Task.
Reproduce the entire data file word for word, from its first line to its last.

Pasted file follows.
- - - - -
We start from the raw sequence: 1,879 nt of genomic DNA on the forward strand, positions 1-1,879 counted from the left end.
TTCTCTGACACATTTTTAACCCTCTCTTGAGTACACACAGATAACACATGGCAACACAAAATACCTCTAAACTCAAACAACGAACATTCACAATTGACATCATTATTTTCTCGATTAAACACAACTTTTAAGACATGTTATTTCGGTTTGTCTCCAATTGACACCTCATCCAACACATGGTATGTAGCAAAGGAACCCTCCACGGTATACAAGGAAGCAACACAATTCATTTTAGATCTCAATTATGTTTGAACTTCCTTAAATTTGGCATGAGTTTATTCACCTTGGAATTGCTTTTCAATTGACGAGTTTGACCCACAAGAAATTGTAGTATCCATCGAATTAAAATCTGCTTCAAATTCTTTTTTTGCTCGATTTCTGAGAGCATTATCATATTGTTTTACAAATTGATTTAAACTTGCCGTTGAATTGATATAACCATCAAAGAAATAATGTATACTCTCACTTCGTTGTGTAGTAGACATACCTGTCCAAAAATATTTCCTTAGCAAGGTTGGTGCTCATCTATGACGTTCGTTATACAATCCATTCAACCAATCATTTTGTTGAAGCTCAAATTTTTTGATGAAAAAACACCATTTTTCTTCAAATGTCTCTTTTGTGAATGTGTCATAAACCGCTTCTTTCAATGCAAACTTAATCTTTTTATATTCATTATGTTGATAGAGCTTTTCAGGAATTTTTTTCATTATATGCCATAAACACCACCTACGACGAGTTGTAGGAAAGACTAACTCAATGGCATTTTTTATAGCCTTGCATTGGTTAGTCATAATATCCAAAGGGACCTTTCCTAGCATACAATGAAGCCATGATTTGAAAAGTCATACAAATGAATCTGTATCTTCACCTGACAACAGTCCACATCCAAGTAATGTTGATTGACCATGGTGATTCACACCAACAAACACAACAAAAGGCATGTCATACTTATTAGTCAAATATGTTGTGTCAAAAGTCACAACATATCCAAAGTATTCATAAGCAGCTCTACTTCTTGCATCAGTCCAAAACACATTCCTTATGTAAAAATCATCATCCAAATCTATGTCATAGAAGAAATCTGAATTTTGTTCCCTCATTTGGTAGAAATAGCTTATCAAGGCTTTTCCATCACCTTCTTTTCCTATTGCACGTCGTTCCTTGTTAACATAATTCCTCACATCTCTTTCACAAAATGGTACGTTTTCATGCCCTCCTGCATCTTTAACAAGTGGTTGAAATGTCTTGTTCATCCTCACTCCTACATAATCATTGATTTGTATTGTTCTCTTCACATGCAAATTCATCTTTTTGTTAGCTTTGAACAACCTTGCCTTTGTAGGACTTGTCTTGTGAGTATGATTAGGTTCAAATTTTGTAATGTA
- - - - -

We start from the raw sequence: 1,879 nt of genomic DNA on the forward strand, positions 1-1,879 counted from the left end.
TTCTCTGACACATTTTTAACCCTCTCTTGAGTACACACAGATAACACATGGCAACACAAAATACCTCTAAACTCAAACAACGAACATTCACAATTGACATCATTATTTTCTCGATTAAACACAACTTTTAAGACATGTTATTTCGGTTTGTCTCCAATTGACACCTCATCCAACACATGGTATGTAGCAAAGGAACCCTCCACGGTATACAAGGAAGCAACACAATTCATTTTAGATCTCAATTATGTTTGAACTTCCTTAAATTTGGCATGAGTTTATTCACCTTGGAATTGCTTTTCAATTGACGAGTTTGACCCACAAGAAATTGTAGTATCCATCGAATTAAAATCTGCTTCAAATTCTTTTTTTGCTCGATTTCTGAGAGCATTATCATATTGTTTTACAAATTGATTTAAACTTGCCGTTGAATTGATATAACCATCAAAGAAATAATGTATACTCTCACTTCGTTGTGTAGTAGACATACCTGTCCAAAAATATTTCCTTAGCAAGGTTGGTGCTCATCTATGACGTTCGTTATACAATCCATTCAACCAATCATTTTGTTGAAGCTCAAATTTTTTGATGAAAAAACACCATTTTTCTTCAAATGTCTCTTTTGTGAATGTGTCATAAACCGCTTCTTTCAATGCAAACTTAATCTTTTTATATTCATTATGTTGATAGAGCTTTTCAGGAATTTTTTTCATTATATGCCATAAACACCACCTACGACGAGTTGTAGGAAAGACTAACTCAATGGCATTTTTTATAGCCTTGCATTGGTTAGTCATAATATCCAAAGGGACCTTTCCTAGCATACAATGAAGCCATGATTTGAAAAGTCATACAAATGAATCTGTATCTTCACCTGACAACAGTCCACATCCAAGTAATGTTGATTGACCATGGTGATTCACACCAACAAACACAACAAAAGGCATGTCATACTTATTAGTCAAATATGTTGTGTCAAAAGTCACAACATATCCAAAGTATTCATAAGCAGCTCTACTTCTTGCATCAGTCCAAAACACATTCCTTATGTAAAAATCATCATCCAAATCTATGTCATAGAAGAAATCTGAATTTTGTTCCCTCATTTGGTAGAAATAGCTTATCAAGGCTTTTCCATCACCTTCTTTTCCTATTGCACGTCGTTCCTTGTTAACATAATTCCTCACATCTCTTTCACAAAATGGTACGTTTTCATGCCCTCCTGCATCTTTAACAAGTGGTTGAAATGTCTTGTTCATCCTCACTCCTACATAATCATTGATTTGTATTGTTCTCTTCACATGCAAATTCATCTTTTTGTTAGCTTTGAACAACCTTGCCTTTGTAGGACTTGTCTTGTGAGTATGATTAGGTTCAAATTTTGTAATGTA